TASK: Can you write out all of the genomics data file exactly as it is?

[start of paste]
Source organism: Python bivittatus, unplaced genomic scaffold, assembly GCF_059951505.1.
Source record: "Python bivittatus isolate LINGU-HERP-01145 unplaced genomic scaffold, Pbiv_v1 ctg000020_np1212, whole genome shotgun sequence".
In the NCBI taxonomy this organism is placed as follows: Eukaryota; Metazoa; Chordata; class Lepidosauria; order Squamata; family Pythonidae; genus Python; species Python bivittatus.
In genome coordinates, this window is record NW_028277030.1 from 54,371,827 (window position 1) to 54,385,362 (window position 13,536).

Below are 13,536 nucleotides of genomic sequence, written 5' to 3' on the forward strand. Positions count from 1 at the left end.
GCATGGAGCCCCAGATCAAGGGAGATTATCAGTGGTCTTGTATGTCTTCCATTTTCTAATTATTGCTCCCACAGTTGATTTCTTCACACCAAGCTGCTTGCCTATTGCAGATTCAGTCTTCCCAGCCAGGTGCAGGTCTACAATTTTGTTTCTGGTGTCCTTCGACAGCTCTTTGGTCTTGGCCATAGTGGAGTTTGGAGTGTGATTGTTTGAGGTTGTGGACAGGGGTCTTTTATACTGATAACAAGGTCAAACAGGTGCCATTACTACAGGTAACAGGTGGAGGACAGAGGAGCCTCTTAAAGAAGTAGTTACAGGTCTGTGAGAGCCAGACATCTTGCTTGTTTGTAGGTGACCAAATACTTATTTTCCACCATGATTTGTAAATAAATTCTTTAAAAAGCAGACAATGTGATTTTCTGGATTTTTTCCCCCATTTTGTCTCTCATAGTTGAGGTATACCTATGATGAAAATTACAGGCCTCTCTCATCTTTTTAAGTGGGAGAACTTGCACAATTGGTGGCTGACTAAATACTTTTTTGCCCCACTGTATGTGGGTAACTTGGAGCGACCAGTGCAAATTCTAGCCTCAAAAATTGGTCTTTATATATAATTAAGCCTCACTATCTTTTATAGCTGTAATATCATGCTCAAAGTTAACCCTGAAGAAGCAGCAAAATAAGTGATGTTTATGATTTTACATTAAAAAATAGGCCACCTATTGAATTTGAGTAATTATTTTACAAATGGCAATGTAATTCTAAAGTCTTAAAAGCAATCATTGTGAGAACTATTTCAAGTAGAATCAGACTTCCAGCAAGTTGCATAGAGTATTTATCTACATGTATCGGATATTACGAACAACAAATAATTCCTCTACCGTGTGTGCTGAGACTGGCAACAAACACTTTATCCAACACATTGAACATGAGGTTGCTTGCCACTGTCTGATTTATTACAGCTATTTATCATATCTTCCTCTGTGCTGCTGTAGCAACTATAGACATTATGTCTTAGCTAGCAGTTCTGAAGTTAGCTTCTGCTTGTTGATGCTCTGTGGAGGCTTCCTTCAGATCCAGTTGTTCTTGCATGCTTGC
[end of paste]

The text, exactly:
Source organism: Python bivittatus, unplaced genomic scaffold, assembly GCF_059951505.1.
Source record: "Python bivittatus isolate LINGU-HERP-01145 unplaced genomic scaffold, Pbiv_v1 ctg000020_np1212, whole genome shotgun sequence".
In the NCBI taxonomy this organism is placed as follows: Eukaryota; Metazoa; Chordata; class Lepidosauria; order Squamata; family Pythonidae; genus Python; species Python bivittatus.
In genome coordinates, this window is record NW_028277030.1 from 54,371,827 (window position 1) to 54,385,362 (window position 13,536).

Below are 13,536 nucleotides of genomic sequence, written 5' to 3' on the forward strand. Positions count from 1 at the left end.
GCATGGAGCCCCAGATCAAGGGAGATTATCAGTGGTCTTGTATGTCTTCCATTTTCTAATTATTGCTCCCACAGTTGATTTCTTCACACCAAGCTGCTTGCCTATTGCAGATTCAGTCTTCCCAGCCAGGTGCAGGTCTACAATTTTGTTTCTGGTGTCCTTCGACAGCTCTTTGGTCTTGGCCATAGTGGAGTTTGGAGTGTGATTGTTTGAGGTTGTGGACAGGGGTCTTTTATACTGATAACAAGGTCAAACAGGTGCCATTACTACAGGTAACAGGTGGAGGACAGAGGAGCCTCTTAAAGAAGTAGTTACAGGTCTGTGAGAGCCAGACATCTTGCTTGTTTGTAGGTGACCAAATACTTATTTTCCACCATGATTTGTAAATAAATTCTTTAAAAAGCAGACAATGTGATTTTCTGGATTTTTTCCCCCATTTTGTCTCTCATAGTTGAGGTATACCTATGATGAAAATTACAGGCCTCTCTCATCTTTTTAAGTGGGAGAACTTGCACAATTGGTGGCTGACTAAATACTTTTTTGCCCCACTGTATGTGGGTAACTTGGAGCGACCAGTGCAAATTCTAGCCTCAAAAATTGGTCTTTATATATAATTAAGCCTCACTATCTTTTATAGCTGTAATATCATGCTCAAAGTTAACCCTGAAGAAGCAGCAAAATAAGTGATGTTTATGATTTTACATTAAAAAATAGGCCACCTATTGAATTTGAGTAATTATTTTACAAATGGCAATGTAATTCTAAAGTCTTAAAAGCAATCATTGTGAGAACTATTTCAAGTAGAATCAGACTTCCAGCAAGTTGCATAGAGTATTTATCTACATGTATCGGATATTACGAACAACAAATAATTCCTCTACCGTGTGTGCTGAGACTGGCAACAAACACTTTATCCAACACATTGAACATGAGGTTGCTTGCCACTGTCTGATTTATTACAGCTATTTATCATATCTTCCTCTGTGCTGCTGTAGCAACTATAGACATTATGTCTTAGCTAGCAGTTCTGAAGTTAGCTTCTGCTTGTTGATGCTCTGTGGAGGCTTCCTTCAGATCCAGTTGTTCTTGCATGCTTGC